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  • J Huang and S Pettigrove

Hong Kong strives to regain Asia's crypto crown

Updated: Nov 18, 2022

At the opening of Hong Kong's flagship Fintech conference last month, the city's officials issued a policy statement on virtual assets, announcing that Hong Kong is “ready to engage” with global virtual asset service providers and invite them to the city.

This policy statement not only demonstrates Hong Kong's confidence in the future of financial innovation brought by virtual assets (VA) and Web 3.0, but also shows its determination to stay relevant as an international financial centre:

As an international financial centre, Hong Kong is open and inclusive towards the global community of innovators engaging in VA businesses... We recognise VA is here to stay, given how it has attracted attention of global investors and is increasingly viewed as a conduit for financial innovations, not to mention the future opportunities that will be opened up as VA moves into the areas of Web 3.0 and the Metaverse.

Key takeaways from this policy statement include:

  • introducing a new licensing regime for Virtual Asset Service Providers (VASP), which will align requirements for VA exchanges in terms of AML/CTF and investor protection to those currently applicable to traditional financial institutions;

  • announcing a public consultation on how retail investors could have a suitable degree of access to digital assets, while signaling Hong Kong's openess to having Exchange Traded Funds on VA. The Securities and Futures Commission (SFC) soon followed up with a circular;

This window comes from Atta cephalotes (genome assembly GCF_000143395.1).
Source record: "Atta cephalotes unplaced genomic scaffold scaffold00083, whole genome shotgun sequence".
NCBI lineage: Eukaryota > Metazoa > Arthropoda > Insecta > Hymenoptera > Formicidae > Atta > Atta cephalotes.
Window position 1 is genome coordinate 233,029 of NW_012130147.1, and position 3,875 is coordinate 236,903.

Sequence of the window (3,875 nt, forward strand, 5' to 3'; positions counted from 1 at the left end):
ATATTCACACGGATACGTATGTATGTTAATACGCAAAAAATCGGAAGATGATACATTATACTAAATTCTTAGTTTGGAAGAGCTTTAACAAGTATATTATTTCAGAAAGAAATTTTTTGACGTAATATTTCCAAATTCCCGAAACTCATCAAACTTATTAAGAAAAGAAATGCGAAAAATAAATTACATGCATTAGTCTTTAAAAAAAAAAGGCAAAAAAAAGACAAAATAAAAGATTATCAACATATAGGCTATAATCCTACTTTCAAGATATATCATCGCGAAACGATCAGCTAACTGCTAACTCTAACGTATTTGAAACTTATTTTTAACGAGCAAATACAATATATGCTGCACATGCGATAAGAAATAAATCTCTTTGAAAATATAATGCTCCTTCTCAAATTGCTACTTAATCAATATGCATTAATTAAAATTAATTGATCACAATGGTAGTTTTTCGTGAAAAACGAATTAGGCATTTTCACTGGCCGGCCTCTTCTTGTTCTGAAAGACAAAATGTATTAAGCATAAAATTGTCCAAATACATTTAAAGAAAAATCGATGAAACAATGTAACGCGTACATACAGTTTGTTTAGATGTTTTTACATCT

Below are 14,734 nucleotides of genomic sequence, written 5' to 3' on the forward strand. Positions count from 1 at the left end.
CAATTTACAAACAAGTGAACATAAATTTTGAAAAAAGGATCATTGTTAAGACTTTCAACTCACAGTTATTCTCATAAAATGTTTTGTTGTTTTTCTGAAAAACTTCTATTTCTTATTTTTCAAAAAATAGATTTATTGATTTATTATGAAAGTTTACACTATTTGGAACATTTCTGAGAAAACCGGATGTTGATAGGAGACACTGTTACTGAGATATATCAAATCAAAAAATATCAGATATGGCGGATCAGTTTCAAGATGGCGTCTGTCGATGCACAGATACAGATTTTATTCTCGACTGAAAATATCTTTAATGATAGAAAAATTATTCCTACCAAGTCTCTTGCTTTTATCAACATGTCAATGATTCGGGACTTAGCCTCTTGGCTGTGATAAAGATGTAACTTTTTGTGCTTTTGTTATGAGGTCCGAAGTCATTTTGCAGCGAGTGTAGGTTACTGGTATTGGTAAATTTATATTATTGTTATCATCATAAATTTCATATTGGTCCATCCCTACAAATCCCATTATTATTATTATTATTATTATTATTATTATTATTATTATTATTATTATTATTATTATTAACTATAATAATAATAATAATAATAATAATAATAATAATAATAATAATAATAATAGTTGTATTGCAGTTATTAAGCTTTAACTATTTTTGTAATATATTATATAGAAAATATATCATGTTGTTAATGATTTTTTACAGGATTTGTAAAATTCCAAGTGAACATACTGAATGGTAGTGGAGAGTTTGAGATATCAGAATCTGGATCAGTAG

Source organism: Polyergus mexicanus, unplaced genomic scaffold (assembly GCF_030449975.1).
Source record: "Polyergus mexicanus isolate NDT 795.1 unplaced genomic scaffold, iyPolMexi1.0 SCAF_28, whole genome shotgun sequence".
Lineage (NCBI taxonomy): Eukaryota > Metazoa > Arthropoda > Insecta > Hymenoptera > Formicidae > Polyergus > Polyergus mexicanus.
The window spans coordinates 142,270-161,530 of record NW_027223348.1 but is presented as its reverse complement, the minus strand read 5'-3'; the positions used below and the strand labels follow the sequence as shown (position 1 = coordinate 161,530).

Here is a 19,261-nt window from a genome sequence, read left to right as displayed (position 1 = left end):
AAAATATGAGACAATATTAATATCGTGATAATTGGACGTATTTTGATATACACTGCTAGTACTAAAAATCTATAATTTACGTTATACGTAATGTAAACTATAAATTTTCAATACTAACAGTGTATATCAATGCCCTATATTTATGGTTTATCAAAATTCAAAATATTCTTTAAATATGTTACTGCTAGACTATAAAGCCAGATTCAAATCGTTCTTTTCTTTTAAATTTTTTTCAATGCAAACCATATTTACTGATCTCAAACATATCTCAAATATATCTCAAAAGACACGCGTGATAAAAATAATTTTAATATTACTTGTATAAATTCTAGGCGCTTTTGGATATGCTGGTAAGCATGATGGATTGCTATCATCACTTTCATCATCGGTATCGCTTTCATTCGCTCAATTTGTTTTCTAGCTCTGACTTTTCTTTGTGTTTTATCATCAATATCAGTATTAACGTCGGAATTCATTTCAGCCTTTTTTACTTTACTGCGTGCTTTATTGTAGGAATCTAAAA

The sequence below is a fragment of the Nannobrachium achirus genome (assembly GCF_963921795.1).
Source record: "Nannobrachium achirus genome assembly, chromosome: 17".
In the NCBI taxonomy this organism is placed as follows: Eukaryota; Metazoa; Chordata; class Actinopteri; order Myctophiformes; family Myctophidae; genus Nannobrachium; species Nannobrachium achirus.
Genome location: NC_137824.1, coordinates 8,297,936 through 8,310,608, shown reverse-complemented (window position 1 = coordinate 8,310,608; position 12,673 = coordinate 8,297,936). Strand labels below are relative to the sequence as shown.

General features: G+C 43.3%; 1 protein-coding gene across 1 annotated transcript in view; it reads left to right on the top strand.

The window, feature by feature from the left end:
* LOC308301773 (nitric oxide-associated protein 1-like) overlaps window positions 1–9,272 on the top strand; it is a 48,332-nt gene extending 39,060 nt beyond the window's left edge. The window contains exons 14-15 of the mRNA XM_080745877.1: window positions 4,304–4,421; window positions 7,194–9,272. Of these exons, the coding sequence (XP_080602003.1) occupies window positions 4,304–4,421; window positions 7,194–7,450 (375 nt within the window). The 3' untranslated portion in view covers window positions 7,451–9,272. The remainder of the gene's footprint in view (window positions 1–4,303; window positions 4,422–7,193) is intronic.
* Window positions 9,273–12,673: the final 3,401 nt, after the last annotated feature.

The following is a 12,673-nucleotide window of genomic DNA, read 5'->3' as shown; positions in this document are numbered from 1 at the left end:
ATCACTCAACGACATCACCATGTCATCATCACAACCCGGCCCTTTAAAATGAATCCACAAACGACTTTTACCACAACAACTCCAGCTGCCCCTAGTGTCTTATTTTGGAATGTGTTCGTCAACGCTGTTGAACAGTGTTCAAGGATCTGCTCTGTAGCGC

• signalling openness to property rights for tokenised assets and the legality of smart contracts;

  • discussing continous effort to implement a risk-based, proportionate, and agile framework for stablecoins regulation;

  • exploring several pilot projects to test the technological benefits brought by VA and their further applications in the financial markets, including NFT issuance for the Hong Kong Fintech Week, green bond tokenisation and e-HKD.

Among other things, this statement represents a significant change of position on retail crypto trading by Hong Kong's authorities: current rules restrict crypto trades to institutional investors with a portfolio of at least HK$8m (US$1m). It also stands in contrast with Singapore's recent efforts to restrict retail crypto trading.

Commentators view this as an effort by Hong Kong to position itself as a much more open jurisdiction for crypto trading as compared to Singapore, which is especially interesting in the context of mainland China's ban on crypto.

Hong Kong once wore the crypto crown in Asia, being the home of many global exchanges' headquarters or regional offices. However, in recent years Singapore has gradually taken the position away, by actively exploring regulation and welcoming the crypto industry, despite mixed messages at times. According to Chainanlysis, Hong Kong received about US$74bn in terms of value of crypto assets received last financial year, trailing the $100bn received by Singapore.

It is unclear how the recent collapse of FTX and the turbulence it causes to the crypto market will impact on Hong Kong's position. We will continue to follow up on developments.


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